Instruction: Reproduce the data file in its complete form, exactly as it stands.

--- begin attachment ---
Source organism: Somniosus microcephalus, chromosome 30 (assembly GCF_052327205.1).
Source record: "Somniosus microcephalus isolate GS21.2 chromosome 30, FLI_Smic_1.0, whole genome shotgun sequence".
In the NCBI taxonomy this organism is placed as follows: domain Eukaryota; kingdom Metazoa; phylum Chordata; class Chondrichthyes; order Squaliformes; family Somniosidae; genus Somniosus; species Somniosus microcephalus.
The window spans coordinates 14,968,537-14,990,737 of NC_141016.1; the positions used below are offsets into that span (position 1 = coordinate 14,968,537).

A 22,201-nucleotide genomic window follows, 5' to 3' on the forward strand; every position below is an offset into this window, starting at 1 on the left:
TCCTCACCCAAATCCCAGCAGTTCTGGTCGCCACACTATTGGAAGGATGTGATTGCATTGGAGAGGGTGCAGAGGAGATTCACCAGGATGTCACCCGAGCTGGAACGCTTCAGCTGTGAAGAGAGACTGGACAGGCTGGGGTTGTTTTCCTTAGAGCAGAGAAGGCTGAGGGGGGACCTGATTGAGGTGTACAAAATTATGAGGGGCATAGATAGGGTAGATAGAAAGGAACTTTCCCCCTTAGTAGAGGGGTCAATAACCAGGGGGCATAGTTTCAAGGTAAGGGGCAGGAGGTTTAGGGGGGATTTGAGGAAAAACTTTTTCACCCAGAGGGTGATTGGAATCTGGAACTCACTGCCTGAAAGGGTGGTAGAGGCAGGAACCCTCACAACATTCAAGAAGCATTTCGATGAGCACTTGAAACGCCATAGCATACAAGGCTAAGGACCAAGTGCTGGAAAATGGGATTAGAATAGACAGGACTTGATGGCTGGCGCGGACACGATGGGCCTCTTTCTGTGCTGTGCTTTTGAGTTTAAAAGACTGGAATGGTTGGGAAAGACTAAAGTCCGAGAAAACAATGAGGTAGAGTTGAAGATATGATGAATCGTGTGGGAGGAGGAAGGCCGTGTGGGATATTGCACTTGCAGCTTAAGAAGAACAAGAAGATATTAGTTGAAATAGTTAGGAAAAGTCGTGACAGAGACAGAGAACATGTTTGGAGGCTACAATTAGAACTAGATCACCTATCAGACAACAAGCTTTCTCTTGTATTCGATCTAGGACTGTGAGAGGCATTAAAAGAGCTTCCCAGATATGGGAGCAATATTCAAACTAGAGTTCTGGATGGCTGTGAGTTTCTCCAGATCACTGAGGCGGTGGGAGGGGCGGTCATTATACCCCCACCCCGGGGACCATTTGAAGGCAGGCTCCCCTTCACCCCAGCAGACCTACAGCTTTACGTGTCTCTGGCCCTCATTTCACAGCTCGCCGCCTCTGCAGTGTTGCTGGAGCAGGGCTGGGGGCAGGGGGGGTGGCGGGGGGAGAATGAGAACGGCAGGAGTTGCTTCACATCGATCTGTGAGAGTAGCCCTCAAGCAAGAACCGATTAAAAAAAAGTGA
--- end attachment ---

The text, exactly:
Source organism: Somniosus microcephalus, chromosome 30 (assembly GCF_052327205.1).
Source record: "Somniosus microcephalus isolate GS21.2 chromosome 30, FLI_Smic_1.0, whole genome shotgun sequence".
In the NCBI taxonomy this organism is placed as follows: domain Eukaryota; kingdom Metazoa; phylum Chordata; class Chondrichthyes; order Squaliformes; family Somniosidae; genus Somniosus; species Somniosus microcephalus.
The window spans coordinates 14,968,537-14,990,737 of NC_141016.1; the positions used below are offsets into that span (position 1 = coordinate 14,968,537).

A 22,201-nucleotide genomic window follows, 5' to 3' on the forward strand; every position below is an offset into this window, starting at 1 on the left:
TCCTCACCCAAATCCCAGCAGTTCTGGTCGCCACACTATTGGAAGGATGTGATTGCATTGGAGAGGGTGCAGAGGAGATTCACCAGGATGTCACCCGAGCTGGAACGCTTCAGCTGTGAAGAGAGACTGGACAGGCTGGGGTTGTTTTCCTTAGAGCAGAGAAGGCTGAGGGGGGACCTGATTGAGGTGTACAAAATTATGAGGGGCATAGATAGGGTAGATAGAAAGGAACTTTCCCCCTTAGTAGAGGGGTCAATAACCAGGGGGCATAGTTTCAAGGTAAGGGGCAGGAGGTTTAGGGGGGATTTGAGGAAAAACTTTTTCACCCAGAGGGTGATTGGAATCTGGAACTCACTGCCTGAAAGGGTGGTAGAGGCAGGAACCCTCACAACATTCAAGAAGCATTTCGATGAGCACTTGAAACGCCATAGCATACAAGGCTAAGGACCAAGTGCTGGAAAATGGGATTAGAATAGACAGGACTTGATGGCTGGCGCGGACACGATGGGCCTCTTTCTGTGCTGTGCTTTTGAGTTTAAAAGACTGGAATGGTTGGGAAAGACTAAAGTCCGAGAAAACAATGAGGTAGAGTTGAAGATATGATGAATCGTGTGGGAGGAGGAAGGCCGTGTGGGATATTGCACTTGCAGCTTAAGAAGAACAAGAAGATATTAGTTGAAATAGTTAGGAAAAGTCGTGACAGAGACAGAGAACATGTTTGGAGGCTACAATTAGAACTAGATCACCTATCAGACAACAAGCTTTCTCTTGTATTCGATCTAGGACTGTGAGAGGCATTAAAAGAGCTTCCCAGATATGGGAGCAATATTCAAACTAGAGTTCTGGATGGCTGTGAGTTTCTCCAGATCACTGAGGCGGTGGGAGGGGCGGTCATTATACCCCCACCCCGGGGACCATTTGAAGGCAGGCTCCCCTTCACCCCAGCAGACCTACAGCTTTACGTGTCTCTGGCCCTCATTTCACAGCTCGCCGCCTCTGCAGTGTTGCTGGAGCAGGGCTGGGGGCAGGGGGGGTGGCGGGGGGAGAATGAGAACGGCAGGAGTTGCTTCACATCGATCTGTGAGAGTAGCCCTCAAGCAAGAACCGATTAAAAAAAAGTGA